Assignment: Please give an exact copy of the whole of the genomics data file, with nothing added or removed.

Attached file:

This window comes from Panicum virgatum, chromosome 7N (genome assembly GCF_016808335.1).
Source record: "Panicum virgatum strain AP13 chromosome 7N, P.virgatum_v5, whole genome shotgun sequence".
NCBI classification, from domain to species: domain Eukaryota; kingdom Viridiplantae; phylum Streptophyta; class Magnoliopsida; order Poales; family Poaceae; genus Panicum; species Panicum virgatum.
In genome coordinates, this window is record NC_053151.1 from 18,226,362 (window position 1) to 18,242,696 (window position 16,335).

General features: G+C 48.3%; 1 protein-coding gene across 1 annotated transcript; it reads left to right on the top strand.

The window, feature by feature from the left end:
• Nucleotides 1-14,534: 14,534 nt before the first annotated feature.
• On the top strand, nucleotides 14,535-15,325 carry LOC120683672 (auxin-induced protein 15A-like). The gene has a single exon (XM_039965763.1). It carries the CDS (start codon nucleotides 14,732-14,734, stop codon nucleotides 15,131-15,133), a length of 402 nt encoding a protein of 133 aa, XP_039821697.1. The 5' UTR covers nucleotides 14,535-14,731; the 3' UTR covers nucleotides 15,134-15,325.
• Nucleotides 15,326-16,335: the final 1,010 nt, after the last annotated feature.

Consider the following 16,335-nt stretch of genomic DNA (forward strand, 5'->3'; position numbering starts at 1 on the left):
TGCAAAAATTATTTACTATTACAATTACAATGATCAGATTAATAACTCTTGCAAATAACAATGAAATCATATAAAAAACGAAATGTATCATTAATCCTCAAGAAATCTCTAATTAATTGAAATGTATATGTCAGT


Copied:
This window comes from Panicum virgatum, chromosome 7N (genome assembly GCF_016808335.1).
Source record: "Panicum virgatum strain AP13 chromosome 7N, P.virgatum_v5, whole genome shotgun sequence".
NCBI classification, from domain to species: domain Eukaryota; kingdom Viridiplantae; phylum Streptophyta; class Magnoliopsida; order Poales; family Poaceae; genus Panicum; species Panicum virgatum.
In genome coordinates, this window is record NC_053151.1 from 18,226,362 (window position 1) to 18,242,696 (window position 16,335).

General features: G+C 48.3%; 1 protein-coding gene across 1 annotated transcript; it reads left to right on the top strand.

The window, feature by feature from the left end:
• Nucleotides 1-14,534: 14,534 nt before the first annotated feature.
• On the top strand, nucleotides 14,535-15,325 carry LOC120683672 (auxin-induced protein 15A-like). The gene has a single exon (XM_039965763.1). It carries the CDS (start codon nucleotides 14,732-14,734, stop codon nucleotides 15,131-15,133), a length of 402 nt encoding a protein of 133 aa, XP_039821697.1. The 5' UTR covers nucleotides 14,535-14,731; the 3' UTR covers nucleotides 15,134-15,325.
• Nucleotides 15,326-16,335: the final 1,010 nt, after the last annotated feature.

Consider the following 16,335-nt stretch of genomic DNA (forward strand, 5'->3'; position numbering starts at 1 on the left):
TGCAAAAATTATTTACTATTACAATTACAATGATCAGATTAATAACTCTTGCAAATAACAATGAAATCATATAAAAAACGAAATGTATCATTAATCCTCAAGAAATCTCTAATTAATTGAAATGTATATGTCAGT